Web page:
In a quiet corner of B.C., a mine that shut down 60 years ago has been slowly leaking acid runoff into a river that flows into Alaska. Officials there are working to change that.
In 1957, the Tulsequah Chief mine on the shores of the Taku River in northwest B.C. closed its doors, leaving behind acid mine drainage — the acidic water created at mining sites that can then drain into waterways, which critics say can harm fish and other wildlife.
The drainage is a big concern for Alaskans given the location of the mine — next to one of the most important salmon rivers in the U.S. The Alaskan government has tried dozens of times to compel B.C. officials to do something about the drainage since the mine closed.
But the small mine has also become a symbol of larger problems with the security deposits that mining companies have to give the province, which are meant to cover cleanup costs should the company unexpectedly close shop. Two companies have owned the Tulsequah Chief mine in recent history — Redfern Resources and Chieftain Metals. Both were put into creditor protection, the latter in 2016.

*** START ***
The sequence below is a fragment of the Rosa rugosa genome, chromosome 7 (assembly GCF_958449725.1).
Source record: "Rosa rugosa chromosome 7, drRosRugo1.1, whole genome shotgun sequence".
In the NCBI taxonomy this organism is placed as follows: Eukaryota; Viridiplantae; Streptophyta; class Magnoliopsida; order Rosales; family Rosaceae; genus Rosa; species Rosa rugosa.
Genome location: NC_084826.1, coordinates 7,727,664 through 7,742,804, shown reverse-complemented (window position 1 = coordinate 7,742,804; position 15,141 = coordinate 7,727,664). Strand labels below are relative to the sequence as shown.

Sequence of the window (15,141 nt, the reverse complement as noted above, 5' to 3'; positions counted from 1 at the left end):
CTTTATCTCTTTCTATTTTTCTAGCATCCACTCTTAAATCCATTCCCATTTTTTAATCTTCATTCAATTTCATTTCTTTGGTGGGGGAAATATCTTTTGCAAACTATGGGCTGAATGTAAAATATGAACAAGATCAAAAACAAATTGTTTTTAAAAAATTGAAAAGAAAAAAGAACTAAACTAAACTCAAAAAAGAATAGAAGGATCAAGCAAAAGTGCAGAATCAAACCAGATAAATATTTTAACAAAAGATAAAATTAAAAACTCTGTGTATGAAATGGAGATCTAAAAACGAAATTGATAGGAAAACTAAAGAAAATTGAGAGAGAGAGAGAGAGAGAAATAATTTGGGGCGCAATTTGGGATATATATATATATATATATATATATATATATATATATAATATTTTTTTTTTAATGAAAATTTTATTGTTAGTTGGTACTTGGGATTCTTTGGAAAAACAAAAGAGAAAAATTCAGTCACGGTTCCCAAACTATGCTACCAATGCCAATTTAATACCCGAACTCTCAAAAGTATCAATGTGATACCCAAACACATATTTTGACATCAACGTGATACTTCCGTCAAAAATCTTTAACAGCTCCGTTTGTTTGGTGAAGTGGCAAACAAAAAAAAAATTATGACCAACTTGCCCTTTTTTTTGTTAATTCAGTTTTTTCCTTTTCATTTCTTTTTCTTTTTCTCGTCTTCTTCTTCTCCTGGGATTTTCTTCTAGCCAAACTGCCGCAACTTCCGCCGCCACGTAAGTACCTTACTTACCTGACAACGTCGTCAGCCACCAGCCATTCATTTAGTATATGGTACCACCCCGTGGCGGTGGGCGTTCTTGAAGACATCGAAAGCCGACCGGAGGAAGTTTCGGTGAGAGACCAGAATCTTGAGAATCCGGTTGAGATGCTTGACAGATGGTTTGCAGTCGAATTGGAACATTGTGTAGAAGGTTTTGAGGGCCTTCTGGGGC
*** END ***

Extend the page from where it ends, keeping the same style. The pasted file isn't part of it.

In both cases, the companies had obtained their exploration permits while promising to cleanup the acid mine drainage. Chieftain Metals installed and had begun to operate a new water treatment plant on the site when it took over ownership, but the company’s bankruptcy signaled that, once more, Alaskans would have to wait.
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